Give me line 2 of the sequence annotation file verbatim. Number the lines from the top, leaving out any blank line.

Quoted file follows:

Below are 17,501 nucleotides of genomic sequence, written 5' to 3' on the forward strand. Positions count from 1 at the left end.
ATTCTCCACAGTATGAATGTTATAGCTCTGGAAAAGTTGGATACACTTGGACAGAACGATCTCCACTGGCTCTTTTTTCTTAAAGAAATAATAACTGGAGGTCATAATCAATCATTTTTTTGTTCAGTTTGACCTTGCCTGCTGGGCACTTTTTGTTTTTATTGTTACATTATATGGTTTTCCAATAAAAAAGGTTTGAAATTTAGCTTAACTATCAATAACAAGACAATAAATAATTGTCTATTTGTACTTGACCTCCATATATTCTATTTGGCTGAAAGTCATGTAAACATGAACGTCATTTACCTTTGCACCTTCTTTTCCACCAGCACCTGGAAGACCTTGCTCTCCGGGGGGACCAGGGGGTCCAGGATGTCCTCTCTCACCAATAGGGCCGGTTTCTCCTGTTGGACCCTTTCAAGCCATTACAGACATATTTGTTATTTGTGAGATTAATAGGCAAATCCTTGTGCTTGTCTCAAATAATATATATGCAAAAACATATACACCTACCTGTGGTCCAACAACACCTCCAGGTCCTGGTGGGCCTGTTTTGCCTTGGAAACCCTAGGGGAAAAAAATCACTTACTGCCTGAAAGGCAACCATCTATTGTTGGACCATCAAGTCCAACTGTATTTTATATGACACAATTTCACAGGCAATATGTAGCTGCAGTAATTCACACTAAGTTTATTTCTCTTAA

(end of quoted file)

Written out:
ATTCTCCACAGTATGAATGTTATAGCTCTGGAAAAGTTGGATACACTTGGACAGAACGATCTCCACTGGCTCTTTTTTCTTAAAGAAATAATAACTGGAGGTCATAATCAATCATTTTTTTGTTCAGTTTGACCTTGCCTGCTGGGCACTTTTTGTTTTTATTGTTACATTATATGGTTTTCCAATAAAAAAGGTTTGAAATTTAGCTTAACTATCAATAACAAGACAATAAATAATTGTCTATTTGTACTTGACCTCCATATATTCTATTTGGCTGAAAGTCATGTAAACATGAACGTCATTTACCTTTGCACCTTCTTTTCCACCAGCACCTGGAAGACCTTGCTCTCCGGGGGGACCAGGGGGTCCAGGATGTCCTCTCTCACCAATAGGGCCGGTTTCTCCTGTTGGACCCTTTCAAGCCATTACAGACATATTTGTTATTTGTGAGATTAATAGGCAAATCCTTGTGCTTGTCTCAAATAATATATATGCAAAAACATATACACCTACCTGTGGTCCAACAACACCTCCAGGTCCTGGTGGGCCTGTTTTGCCTTGGAAACCCTAGGGGAAAAAAATCACTTACTGCCTGAAAGGCAACCATCTATTGTTGGACCATCAAGTCCAACTGTATTTTATATGACACAATTTCACAGGCAATATGTAGCTGCAGTAATTCACACTAAGTTTATTTCTCTTAA